According to annual returns from Chelsea’s parent company, Fordstam Limited, the club has lost $167 million over the past two financial years while spending $396 million on acquiring new players over the past two seasons. (The impact of Covid-19 largely influenced that loss, which still eclipsed the rest of Premier League clubs.)

If Chelsea do make a sale, the question of price looms large. Abramovich’s press release from last week suggested he was ready to forgo the $2bn loan Chelsea owed him and donate the ‘net proceeds’ of a sale to victims of the war in Ukraine . Exactly what Abramovich means by “net proceeds” is unclear and something the UK government is seeking to confirm before amending the license and authorizing a sale. Maguire says the charity component can provide a little leeway around government restrictions to get a deal done, saying the government could “observe transactions and effectively push for the money to end up [in]…the right place.

Any new owners at this stage should consider the reputational damage of Chelsea’s association with Abramovich. Conrad Wiacek, head of sports analysis at GlobalData, says Chelsea’s long-standing multi-year trade deals are now under threat. Mobile telecommunications brand Three, which spends $55.2 million a year on a shirtfront deal with Chelsea, has already asked to drop its sponsorship. The club’s $72m kit deal with Nike could be next. “Although Chelsea have a sporting license to continue operating as a football club, many brands will be wary of guilt by association,” Wiacek said. There’s also the matter of Stamford Bridge, Chelsea’s home stadium which remains woefully outdated as London rivals Arsenal, Tottenham and West Ham have all recently moved into state-of-the-art buildings.

Who that might be remains a matter of speculation, with Marc Ganis, president of consultancy firm Sportscorp, considering the offers from Johnson, Wyss/Boehly and that of the Ricketts family, owners of the Chicago Cubs, as “extremely formidable”. Others are more complicated. Harris, for example, owns shares in Crystal Palace, another Premier League club. He would need to divest, which could be a months-long process in itself. RedBird Capital founder Gerry Cardinale was rumored to be considering a bid, but sources close to the former Goldman Sachs partner said he was unlikely to make a bid due to his Liverpool stake. FC through Fenway Sports Group.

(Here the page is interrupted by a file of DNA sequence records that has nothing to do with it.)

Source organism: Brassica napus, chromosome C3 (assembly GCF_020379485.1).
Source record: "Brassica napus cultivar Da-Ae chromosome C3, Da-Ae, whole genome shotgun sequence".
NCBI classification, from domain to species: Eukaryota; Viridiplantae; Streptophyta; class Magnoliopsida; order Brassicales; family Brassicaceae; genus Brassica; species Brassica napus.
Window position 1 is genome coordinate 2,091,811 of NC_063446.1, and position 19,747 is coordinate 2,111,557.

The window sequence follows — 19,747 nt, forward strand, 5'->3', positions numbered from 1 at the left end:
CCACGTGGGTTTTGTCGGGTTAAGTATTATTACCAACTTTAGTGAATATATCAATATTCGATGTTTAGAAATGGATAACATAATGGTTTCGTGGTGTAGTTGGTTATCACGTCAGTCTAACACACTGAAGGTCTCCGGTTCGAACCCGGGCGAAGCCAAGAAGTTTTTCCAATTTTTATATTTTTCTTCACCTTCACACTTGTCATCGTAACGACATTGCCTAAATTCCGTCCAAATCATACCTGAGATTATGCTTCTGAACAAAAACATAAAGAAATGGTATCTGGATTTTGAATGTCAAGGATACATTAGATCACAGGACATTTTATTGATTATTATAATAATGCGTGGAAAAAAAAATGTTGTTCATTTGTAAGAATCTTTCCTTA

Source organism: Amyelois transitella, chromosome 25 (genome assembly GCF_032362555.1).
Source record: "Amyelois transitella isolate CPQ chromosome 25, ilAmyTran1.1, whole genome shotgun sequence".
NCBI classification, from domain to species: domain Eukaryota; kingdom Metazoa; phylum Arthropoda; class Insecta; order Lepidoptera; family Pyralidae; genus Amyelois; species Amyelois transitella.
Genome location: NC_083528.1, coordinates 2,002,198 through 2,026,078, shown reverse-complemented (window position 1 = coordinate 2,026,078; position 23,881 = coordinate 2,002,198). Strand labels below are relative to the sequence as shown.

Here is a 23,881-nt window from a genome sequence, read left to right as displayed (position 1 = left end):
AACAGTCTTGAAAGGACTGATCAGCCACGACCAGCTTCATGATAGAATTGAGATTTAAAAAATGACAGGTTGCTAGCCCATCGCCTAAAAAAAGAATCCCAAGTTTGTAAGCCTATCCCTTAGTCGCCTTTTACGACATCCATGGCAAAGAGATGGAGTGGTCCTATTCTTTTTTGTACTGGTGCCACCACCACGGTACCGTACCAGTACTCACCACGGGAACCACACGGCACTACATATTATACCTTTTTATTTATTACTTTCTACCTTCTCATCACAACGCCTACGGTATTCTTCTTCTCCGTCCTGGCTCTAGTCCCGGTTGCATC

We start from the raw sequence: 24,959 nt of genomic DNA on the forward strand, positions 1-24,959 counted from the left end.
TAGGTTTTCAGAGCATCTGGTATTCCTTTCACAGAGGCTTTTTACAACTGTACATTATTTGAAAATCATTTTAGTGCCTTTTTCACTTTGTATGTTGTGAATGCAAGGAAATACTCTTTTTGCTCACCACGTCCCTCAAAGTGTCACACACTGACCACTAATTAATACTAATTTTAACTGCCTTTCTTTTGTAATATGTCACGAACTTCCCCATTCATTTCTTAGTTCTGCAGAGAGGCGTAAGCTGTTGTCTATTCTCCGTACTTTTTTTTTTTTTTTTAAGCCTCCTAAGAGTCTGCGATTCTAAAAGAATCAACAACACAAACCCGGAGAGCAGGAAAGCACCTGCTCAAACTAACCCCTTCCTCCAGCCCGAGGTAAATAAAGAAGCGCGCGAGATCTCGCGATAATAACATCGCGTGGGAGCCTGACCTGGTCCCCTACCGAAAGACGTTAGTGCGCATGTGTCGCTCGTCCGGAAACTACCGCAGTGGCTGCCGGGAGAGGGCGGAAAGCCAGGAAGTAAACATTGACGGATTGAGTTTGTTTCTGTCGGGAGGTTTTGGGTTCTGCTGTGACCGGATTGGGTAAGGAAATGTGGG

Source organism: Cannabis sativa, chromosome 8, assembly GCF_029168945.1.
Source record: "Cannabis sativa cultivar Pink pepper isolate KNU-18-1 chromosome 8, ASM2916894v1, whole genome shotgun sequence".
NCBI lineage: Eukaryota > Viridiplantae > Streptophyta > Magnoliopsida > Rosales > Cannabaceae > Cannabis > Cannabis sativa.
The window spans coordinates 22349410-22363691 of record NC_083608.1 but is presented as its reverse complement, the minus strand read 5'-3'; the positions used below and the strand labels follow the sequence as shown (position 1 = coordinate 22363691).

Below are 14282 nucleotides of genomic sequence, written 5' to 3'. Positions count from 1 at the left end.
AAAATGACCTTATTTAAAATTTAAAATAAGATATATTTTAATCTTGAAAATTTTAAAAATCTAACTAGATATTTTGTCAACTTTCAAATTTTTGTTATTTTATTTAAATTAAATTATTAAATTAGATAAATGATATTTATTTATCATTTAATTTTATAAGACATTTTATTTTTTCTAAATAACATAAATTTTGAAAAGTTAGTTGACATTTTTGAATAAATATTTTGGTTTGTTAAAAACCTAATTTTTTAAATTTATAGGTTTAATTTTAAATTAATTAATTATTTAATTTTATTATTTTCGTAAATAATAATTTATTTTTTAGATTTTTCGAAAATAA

For now, Abramovich must deal with the implications of the UK government’s latest actions, which were taken as part of an effort to “isolate Putin and those around him”. Prime Minister Boris Johnson said in the statement: “There can be no refuge for those who supported Putin’s vicious assault on Ukraine.” Foreign Secretary Liz Truss added: “Oligarchs and kleptocrats have no place in our economy or our society. With their close ties to Putin, they are complicit in his aggression.

Although the UK has issued a license allowing a number of ‘football-related activities to continue at Chelsea’, including allowing the club to continue playing matches, Chelsea will play football under the shadow of sanctions. until there is a significant shift in global geopolitics. landscape, whether it is regime change in Russia or the start of serious peace talks in Ukraine. Chelsea said in a statement that the club “requests permission to amend the license in order to allow the club to operate as normally as possible”.

Unless a buyer is found, Chelsea fans can expect tough times. Chelsea did not respond to questions about the sanctions, the appeals process, or provide an update on the sale of the club.